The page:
If you’re like me, then you must cringe on hearing some famous and pompous airhead, carried away by a magnificent natural setting or site of historical importance, such as the Atlantic Ocean or the Lincoln Memorial, sound off as if they were at least partly responsible for the view or site, that they somehow are one with it or have the keenest eye to appreciate it, or that they have been chosen, of all humanity, to comprehend its true meaning. For example, here is an internationally renowned, culturally imbued blowhard on a visit to Rome explaining the ancient Roman Senate to us plebeians:

“I reflect on the follies of the ancients, whose foibles and weaknesses we replicate in our own political foolishness. The pseudo-Roman columns in Washington are the sign of the ruins we shall become if we continue down our present path of…” etc., etc. I hesitate to name the actual windbag who said this, primarily since after many years I can’t find the actual quote and am only guessing at the correct words. But what the hell, it was the late, somewhat lamented Gore Vidal, essayist and novelist and pundit, sometime back in the 1960s, if memory serves, well before he became a 9-11 truther and wrote the impenetrable brick of a novel Creation.

And here’s another self-important buffoon as he gazes down thoughtfully on a world made small by his location, i.e., onboard a transcontinental flight. “Here in my window seat, 30,000 feet over the blue Atlantic (where I approach being in my natural Olympian element), I ponder our infinitesimal size and the insignificance of our lives and actions. Can a creature so small as Man yet achieve work of moral and spiritual importance? As a creative artist I endeavor…” etc., etc. Again, I know the man who inspired me to write the above precis, but I can’t find his original words now that years have gone by since I read them, and I hesitate to attribute to him my own in case I fail to do him justice. But why quibble, it was film producer Spike Lee, in the introduction to some piece of his writing or other. The original version by Mr. Lee dates from around 1990, I believe, years before the filmmaker began leaking the home addresses of his political adversaries and complaining about the authenticity of other filmmakers. But I bet he was always pretty much that way.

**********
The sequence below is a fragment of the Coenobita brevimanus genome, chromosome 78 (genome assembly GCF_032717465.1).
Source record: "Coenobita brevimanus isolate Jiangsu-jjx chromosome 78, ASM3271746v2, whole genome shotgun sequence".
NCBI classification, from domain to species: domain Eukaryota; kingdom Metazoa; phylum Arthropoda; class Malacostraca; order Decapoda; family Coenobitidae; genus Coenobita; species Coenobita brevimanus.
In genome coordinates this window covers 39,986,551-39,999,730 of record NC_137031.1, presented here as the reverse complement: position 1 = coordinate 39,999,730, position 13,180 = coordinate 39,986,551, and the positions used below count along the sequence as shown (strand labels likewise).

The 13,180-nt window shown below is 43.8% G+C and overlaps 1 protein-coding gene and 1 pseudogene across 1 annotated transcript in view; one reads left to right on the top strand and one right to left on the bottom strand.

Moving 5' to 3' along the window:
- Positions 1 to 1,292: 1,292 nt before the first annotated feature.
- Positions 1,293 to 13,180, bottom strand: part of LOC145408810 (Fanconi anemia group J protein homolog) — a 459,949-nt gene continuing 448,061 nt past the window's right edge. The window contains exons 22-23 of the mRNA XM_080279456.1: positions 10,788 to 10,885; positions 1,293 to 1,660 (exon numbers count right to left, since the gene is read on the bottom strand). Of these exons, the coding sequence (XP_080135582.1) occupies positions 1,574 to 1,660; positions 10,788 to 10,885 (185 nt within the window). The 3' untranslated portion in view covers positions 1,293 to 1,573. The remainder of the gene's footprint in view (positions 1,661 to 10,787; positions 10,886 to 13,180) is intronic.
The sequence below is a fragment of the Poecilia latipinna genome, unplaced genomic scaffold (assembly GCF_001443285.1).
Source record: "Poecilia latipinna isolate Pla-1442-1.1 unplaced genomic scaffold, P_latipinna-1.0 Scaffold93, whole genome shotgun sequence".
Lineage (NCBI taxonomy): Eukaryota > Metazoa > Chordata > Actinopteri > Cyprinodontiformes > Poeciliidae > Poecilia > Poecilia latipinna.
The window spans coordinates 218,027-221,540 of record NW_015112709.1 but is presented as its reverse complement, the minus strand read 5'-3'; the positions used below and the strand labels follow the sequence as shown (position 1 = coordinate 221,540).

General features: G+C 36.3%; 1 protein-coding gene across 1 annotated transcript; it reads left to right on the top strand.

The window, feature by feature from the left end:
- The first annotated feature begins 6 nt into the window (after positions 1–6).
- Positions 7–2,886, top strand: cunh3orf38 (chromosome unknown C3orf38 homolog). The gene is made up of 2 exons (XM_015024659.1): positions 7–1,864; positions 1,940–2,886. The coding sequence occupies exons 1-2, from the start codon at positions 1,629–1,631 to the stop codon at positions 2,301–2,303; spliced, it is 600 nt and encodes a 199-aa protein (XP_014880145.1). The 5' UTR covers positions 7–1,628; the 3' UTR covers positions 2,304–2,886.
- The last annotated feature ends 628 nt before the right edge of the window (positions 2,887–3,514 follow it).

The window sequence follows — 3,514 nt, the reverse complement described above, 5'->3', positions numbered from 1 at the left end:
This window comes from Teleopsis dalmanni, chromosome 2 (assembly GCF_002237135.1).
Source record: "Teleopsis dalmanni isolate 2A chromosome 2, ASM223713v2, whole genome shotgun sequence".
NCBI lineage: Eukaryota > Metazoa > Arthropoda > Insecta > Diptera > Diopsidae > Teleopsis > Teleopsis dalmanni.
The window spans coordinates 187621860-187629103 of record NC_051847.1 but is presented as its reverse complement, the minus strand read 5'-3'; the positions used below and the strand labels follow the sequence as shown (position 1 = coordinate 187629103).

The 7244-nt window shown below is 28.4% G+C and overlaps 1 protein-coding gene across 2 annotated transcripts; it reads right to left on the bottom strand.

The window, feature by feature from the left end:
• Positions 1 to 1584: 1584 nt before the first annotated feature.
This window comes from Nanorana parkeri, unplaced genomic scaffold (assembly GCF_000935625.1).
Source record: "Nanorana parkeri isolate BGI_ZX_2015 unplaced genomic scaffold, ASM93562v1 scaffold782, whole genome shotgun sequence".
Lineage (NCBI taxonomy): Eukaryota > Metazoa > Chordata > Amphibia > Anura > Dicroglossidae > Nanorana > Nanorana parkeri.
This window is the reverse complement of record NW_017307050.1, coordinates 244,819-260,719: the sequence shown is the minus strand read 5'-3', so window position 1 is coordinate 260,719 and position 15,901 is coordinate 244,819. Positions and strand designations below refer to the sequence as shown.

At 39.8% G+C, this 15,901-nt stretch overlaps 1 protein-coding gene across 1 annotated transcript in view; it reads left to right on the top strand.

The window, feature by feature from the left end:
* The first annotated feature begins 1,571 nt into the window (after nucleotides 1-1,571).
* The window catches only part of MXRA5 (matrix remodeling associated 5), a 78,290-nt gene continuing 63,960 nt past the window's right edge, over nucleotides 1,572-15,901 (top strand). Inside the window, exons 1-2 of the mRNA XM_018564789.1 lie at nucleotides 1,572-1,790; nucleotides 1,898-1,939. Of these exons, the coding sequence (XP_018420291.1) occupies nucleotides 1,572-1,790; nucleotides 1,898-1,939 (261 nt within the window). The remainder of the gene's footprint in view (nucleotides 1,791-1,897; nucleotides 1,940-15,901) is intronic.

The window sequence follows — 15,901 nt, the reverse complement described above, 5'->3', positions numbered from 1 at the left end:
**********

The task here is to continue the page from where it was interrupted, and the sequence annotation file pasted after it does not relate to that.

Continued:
I bring up Vidal and Lee not because I have some grudge against artists, curmudgeons though some of them were and are, but because they are prime examples of how an inspiring setting can bring out the tendency in us to become godlike and all-knowing and so above the rest of the world’s all-too-ordinary and much lesser mortals. I surmise, in fact, that it’s part of everyday life that we citizens, no matter how humble, feel exalted when confronted with a pleasant view or some manmade structure a bit out of the ordinary, and that’s all it takes for us to sound off on our personal greatness. The following examples will show a common train of thought even in us non-intellectuals.

Some blowhard bascart collector on the parking lot of a supermarket: “Here on the acre-wide lot I ponder the countless bascarts, symbols of Humanity’s Great Hunger. Is it not folly to presume that even 10% off coupons on bread and milk issued daily will stave off eventual privation of the teeming masses? True, there are gallons of Coke products on the shelves, enough to fill Lake Erie. But does that provide nutriment? With humility and I hope grace I perform my small part, gathering and lining up the shopping carts…” etc., etc.